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I've discussed this issue at least four times here. Maybe more. It's due to the temperature variation in the saturation current for the device, which has an opposite sign and greater magnitude than the Shockley equation provides.

Shockley Equation

As I'm sure you can find repeated, in many places, the simple Shockley equation that operates reasonably well for a BJT in active mode:

$$I_\text{C}=I_{\text{SAT}\left(T\right)}\left(e^{\left[\frac{V_\text{BE}}{\eta \:V_T}\right]}-1\right)\\ \text{where the thermal voltage is }V_T=\frac{k\: T}{q}\label{eq1}\tag{Shockley equation}$$

(The emission coefficient, \$\eta\$, is usually taken to be 1, by default.)

The saturation current \$I_{\text{SAT}\left(T\right)}\$ is effectively a \$y\$-axis intercept point found by projecting the log-chart plot of collector (or base) current vs \$V_\text{BE}\$ voltage. See this chart for a little clarity about that:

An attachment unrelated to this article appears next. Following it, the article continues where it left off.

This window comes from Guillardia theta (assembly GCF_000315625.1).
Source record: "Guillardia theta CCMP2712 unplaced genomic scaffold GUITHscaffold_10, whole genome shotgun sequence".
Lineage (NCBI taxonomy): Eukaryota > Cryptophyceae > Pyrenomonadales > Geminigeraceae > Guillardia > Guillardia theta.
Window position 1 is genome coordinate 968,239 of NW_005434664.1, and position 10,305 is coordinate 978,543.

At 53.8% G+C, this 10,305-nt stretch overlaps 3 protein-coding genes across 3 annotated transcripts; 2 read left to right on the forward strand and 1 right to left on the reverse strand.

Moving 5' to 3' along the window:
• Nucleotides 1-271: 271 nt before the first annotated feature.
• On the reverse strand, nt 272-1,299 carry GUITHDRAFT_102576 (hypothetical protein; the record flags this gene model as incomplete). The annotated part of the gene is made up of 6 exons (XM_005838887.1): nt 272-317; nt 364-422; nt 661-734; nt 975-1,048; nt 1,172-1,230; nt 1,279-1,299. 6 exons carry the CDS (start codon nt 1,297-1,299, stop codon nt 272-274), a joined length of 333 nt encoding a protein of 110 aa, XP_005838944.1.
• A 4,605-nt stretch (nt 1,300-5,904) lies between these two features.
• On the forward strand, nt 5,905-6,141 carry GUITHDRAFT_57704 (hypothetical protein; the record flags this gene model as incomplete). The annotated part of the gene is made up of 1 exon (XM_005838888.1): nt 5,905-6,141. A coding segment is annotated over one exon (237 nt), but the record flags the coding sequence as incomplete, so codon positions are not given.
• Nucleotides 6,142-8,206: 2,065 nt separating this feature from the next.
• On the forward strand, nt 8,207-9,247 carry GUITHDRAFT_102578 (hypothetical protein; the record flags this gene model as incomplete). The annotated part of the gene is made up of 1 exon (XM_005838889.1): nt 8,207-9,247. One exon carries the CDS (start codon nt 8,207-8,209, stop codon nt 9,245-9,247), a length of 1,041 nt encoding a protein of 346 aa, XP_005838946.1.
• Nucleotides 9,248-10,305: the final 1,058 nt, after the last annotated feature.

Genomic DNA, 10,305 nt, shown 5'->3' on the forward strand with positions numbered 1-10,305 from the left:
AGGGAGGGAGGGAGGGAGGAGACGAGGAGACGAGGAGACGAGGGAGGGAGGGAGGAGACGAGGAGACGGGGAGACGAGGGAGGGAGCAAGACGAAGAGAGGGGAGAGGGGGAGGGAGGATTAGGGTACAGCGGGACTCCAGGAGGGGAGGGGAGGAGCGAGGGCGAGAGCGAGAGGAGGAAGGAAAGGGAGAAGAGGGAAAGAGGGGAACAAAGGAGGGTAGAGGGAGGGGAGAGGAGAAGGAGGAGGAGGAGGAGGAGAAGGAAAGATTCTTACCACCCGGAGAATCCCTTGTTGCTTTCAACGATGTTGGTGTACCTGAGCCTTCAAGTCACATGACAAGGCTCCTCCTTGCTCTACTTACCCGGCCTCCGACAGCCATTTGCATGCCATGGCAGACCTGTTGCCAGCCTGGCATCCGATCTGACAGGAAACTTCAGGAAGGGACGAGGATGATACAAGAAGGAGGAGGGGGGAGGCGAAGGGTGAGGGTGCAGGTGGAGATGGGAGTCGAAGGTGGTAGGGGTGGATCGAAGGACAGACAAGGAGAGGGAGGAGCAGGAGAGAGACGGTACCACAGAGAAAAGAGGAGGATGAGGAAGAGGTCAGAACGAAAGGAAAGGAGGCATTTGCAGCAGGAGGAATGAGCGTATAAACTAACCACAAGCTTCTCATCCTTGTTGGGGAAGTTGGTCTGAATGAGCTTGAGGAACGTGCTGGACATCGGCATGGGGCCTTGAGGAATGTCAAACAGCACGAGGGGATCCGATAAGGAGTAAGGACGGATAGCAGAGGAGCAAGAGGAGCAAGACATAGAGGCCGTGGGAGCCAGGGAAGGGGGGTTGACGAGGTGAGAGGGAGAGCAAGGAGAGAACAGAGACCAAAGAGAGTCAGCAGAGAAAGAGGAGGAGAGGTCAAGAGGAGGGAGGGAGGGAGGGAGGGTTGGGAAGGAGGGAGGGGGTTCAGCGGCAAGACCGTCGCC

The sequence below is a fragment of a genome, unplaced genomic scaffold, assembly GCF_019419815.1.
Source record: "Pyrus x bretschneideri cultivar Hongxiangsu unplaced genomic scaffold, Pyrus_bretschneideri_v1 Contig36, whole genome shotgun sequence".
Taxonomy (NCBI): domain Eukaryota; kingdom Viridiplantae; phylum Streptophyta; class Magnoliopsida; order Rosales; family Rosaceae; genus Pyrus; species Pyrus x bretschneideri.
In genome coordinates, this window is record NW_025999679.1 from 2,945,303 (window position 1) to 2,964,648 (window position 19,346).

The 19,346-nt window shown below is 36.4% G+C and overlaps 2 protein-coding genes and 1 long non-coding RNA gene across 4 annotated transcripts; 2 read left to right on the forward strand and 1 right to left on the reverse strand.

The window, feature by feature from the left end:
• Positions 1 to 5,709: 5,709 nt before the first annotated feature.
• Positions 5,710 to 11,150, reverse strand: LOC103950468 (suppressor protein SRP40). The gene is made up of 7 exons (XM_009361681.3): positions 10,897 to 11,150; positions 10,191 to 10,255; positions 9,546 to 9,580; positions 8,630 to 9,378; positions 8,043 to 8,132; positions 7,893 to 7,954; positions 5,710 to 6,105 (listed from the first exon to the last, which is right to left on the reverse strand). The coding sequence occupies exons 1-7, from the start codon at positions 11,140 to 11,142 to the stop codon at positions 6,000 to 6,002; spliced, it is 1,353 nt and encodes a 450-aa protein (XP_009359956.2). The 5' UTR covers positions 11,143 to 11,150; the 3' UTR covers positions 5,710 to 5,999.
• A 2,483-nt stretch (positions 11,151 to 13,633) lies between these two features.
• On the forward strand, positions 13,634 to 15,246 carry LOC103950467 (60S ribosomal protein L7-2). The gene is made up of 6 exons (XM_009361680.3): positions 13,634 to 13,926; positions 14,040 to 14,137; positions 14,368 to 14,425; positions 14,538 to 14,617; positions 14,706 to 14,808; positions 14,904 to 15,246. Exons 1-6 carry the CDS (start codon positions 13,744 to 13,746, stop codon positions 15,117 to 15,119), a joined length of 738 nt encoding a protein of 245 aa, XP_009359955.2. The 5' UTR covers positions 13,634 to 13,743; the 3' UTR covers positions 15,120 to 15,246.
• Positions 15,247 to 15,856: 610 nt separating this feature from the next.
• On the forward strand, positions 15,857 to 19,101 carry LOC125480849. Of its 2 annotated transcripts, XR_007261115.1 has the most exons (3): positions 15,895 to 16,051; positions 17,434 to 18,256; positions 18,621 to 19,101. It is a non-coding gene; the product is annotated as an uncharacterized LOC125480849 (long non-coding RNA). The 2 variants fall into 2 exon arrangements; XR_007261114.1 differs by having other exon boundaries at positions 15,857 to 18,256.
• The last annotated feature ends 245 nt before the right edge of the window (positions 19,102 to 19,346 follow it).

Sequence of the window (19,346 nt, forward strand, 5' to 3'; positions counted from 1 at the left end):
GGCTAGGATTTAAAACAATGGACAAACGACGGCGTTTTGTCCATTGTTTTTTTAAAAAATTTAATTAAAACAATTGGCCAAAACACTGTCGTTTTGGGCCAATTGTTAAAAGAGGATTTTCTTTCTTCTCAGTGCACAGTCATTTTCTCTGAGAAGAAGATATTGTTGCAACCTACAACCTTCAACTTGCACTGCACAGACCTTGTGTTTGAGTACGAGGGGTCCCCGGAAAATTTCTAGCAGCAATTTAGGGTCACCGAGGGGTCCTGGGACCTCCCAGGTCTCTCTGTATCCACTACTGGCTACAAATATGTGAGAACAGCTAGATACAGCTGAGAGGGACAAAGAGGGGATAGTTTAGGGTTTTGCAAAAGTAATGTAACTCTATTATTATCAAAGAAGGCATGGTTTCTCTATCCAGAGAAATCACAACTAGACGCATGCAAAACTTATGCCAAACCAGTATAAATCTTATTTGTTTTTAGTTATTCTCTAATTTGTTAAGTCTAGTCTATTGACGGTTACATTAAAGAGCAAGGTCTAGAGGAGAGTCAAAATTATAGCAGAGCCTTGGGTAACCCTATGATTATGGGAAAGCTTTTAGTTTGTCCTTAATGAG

enter image description here

(Note that Region II is the usual "operation" area when in active mode.)

It's also pretty obvious that the additional -1 term in the equation removes this offset and brings the results into the general expectation of zero collector current when the base-emitter junction voltage is \$V_\text{BE}=0\:\text{V}\$.

Solving the above for \$V_\text{BE}\$:

$$V_\text{BE}=\eta\:V_T\:\operatorname{ln}\left(\frac{I_\text{C}} {I_{\text{SAT}\left(T\right)}}+1\right)\approx \eta\:\frac{k\: T}{q}\:\operatorname{ln}\left(\frac{I_\text{C}} {I_{\text{SAT}\left(T\right)}}\right)$$